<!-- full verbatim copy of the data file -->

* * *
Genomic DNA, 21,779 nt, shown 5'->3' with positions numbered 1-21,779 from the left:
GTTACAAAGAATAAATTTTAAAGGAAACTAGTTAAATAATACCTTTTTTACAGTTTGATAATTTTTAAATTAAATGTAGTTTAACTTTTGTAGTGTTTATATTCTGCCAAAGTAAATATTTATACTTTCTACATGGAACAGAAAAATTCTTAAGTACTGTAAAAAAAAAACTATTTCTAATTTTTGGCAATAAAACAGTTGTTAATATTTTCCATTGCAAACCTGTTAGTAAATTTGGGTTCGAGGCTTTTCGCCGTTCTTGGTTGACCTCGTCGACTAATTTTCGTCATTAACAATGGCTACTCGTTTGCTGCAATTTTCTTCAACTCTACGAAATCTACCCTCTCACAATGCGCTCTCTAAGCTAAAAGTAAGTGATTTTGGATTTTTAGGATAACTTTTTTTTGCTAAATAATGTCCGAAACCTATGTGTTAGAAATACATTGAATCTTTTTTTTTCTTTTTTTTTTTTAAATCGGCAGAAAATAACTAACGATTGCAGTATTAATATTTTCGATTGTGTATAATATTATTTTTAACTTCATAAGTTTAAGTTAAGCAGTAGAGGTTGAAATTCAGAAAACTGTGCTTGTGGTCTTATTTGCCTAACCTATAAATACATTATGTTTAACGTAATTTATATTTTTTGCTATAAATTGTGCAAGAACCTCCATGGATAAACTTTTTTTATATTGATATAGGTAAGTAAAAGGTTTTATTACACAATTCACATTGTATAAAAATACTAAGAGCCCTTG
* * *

Genomic DNA, 21,779 nt, shown 5'->3' with positions numbered 1-21,779 from the left:
GTTACAAAGAATAAATTTTAAAGGAAACTAGTTAAATAATACCTTTTTTACAGTTTGATAATTTTTAAATTAAATGTAGTTTAACTTTTGTAGTGTTTATATTCTGCCAAAGTAAATATTTATACTTTCTACATGGAACAGAAAAATTCTTAAGTACTGTAAAAAAAAAACTATTTCTAATTTTTGGCAATAAAACAGTTGTTAATATTTTCCATTGCAAACCTGTTAGTAAATTTGGGTTCGAGGCTTTTCGCCGTTCTTGGTTGACCTCGTCGACTAATTTTCGTCATTAACAATGGCTACTCGTTTGCTGCAATTTTCTTCAACTCTACGAAATCTACCCTCTCACAATGCGCTCTCTAAGCTAAAAGTAAGTGATTTTGGATTTTTAGGATAACTTTTTTTTGCTAAATAATGTCCGAAACCTATGTGTTAGAAATACATTGAATCTTTTTTTTTCTTTTTTTTTTTTAAATCGGCAGAAAATAACTAACGATTGCAGTATTAATATTTTCGATTGTGTATAATATTATTTTTAACTTCATAAGTTTAAGTTAAGCAGTAGAGGTTGAAATTCAGAAAACTGTGCTTGTGGTCTTATTTGCCTAACCTATAAATACATTATGTTTAACGTAATTTATATTTTTTGCTATAAATTGTGCAAGAACCTCCATGGATAAACTTTTTTTATATTGATATAGGTAAGTAAAAGGTTTTATTACACAATTCACATTGTATAAAAATACTAAGAGCCCTTG